Waiting for delivery
Plac Grunwaldzki 2
Over the last 2 years most of us have experienced longer waiting time than ever for orders to arrive. Product shortages often deprived many of us our first-choice brands, forcing us to look for a substitute option. To better understand this situation, we need to think back to the beginning of the pandemic, which highlighted the weaknesses of the supply chain and led to its disruption.
When lockdown restrictions hit stores, businesses and offices in early 2020, plenty of factories reduced their manufacturing output and capacity via forced redundancies. Transport companies followed a similar pattern, as they assumed limited demand for services. China, the world's leading exporter of goods, focused on manufacturing of protective accessories, mainly face masks, delivering more than half of the global demand. On the other hand, contrary to initial pandemic-era expectations, order volume of IT products (laptops), electronics goods and furniture increased considerably and the industry did not manage to keep pace with this roaring demand. The world’s factories faced workforce shortages and a lack of raw materials and key components, including famous auto chips. As for maritime transport, which is estimated to account for around 80% of global trade, shipping delays caused congestion in major ports across the world. All this triggered the ongoing global supply chaos, which is seemingly still increasing. Product shortages are affecting almost all industries, from the automotive sector, electronics and furniture industry to building supplies. In addition, as demand continues to increase, shortage of shipping containers has led to drastic inflation of shipping cost; for example, shipment of goods from Shanghai to Los Angeles has increased tenfold. And the story does not end here. The latest outbreak of the pandemic in China has again caused extensive factory closures and reduced truck traffic across the country, while the sanctions against Russia mean that railroad shipments from Middle Kingdom to Europe, amounting to millions of containers, must also be shifted to the sea. The war in Ukraine threatens new shortages, including nickel, aluminium, sunflower oil and many other raw materials.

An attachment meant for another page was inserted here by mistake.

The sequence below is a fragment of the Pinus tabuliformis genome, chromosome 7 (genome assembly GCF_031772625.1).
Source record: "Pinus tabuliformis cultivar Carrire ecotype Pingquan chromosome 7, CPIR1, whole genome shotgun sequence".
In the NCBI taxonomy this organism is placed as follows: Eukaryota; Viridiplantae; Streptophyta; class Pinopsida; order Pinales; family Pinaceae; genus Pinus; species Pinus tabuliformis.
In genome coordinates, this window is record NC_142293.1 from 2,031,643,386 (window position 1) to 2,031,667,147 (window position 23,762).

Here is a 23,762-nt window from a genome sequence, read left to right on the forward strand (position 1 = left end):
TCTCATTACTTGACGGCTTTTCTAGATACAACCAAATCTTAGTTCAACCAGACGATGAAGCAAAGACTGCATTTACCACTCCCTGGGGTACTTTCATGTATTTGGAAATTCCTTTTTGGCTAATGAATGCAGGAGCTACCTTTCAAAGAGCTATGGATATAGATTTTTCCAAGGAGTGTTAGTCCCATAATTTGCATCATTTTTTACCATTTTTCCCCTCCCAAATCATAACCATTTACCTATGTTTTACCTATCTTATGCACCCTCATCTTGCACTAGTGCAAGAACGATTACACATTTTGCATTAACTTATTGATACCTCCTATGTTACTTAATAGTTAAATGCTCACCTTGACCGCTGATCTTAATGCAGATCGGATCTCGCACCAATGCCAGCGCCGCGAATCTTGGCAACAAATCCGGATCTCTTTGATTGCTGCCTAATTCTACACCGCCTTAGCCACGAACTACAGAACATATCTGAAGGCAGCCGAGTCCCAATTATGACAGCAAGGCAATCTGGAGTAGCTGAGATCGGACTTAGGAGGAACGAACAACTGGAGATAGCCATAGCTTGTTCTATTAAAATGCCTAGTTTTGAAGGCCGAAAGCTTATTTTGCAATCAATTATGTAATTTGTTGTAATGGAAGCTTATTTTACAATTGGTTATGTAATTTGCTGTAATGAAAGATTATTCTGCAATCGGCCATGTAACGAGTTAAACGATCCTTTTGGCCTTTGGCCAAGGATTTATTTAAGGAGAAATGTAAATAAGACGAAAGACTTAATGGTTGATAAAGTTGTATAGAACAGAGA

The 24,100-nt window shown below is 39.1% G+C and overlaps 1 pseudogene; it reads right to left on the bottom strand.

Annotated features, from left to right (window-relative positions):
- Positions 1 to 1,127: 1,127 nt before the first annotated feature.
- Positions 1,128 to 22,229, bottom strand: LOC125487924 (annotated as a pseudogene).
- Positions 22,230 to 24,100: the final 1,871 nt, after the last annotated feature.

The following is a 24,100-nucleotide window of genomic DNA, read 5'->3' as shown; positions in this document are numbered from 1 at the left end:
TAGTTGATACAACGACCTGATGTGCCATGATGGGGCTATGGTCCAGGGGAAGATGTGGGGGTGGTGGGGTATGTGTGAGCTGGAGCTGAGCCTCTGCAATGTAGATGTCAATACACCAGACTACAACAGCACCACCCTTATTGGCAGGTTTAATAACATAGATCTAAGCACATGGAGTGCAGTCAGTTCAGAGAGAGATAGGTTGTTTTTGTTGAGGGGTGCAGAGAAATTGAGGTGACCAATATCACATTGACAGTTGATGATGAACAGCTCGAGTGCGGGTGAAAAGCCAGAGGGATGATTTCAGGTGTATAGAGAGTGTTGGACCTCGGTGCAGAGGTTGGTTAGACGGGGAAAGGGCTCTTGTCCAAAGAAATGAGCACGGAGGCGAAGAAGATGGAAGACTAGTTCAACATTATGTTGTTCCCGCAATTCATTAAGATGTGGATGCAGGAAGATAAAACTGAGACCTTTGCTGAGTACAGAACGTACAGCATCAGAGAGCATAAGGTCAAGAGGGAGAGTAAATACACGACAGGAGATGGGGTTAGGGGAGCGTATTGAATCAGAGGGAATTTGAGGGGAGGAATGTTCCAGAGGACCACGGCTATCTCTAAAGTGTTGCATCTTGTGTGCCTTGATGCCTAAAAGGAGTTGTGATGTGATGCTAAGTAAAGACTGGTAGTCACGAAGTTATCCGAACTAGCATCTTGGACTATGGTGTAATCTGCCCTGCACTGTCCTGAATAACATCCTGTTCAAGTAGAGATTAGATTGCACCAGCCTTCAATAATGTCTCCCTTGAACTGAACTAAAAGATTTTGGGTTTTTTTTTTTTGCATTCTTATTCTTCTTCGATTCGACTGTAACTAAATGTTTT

The supply chain is apparently too complex, interconnected and dependent on distant factories to be immune to the disruptions we are experiencing now. To handle the crisis, businesses need to reassess and transform their current manufacturing models and sites. Needless to say, a change of consumer behaviours and purchasing patterns will also be essential to control the chaos, as some products will not be produced at all, and others will not be affordable.
The exhibition "Waiting for Delivery" shows alternative models of transport and innovative solutions that can change existing production processes. It also presents ways to involve more end consumers in the process of product manufacturing. The new reality forces all of us to adjust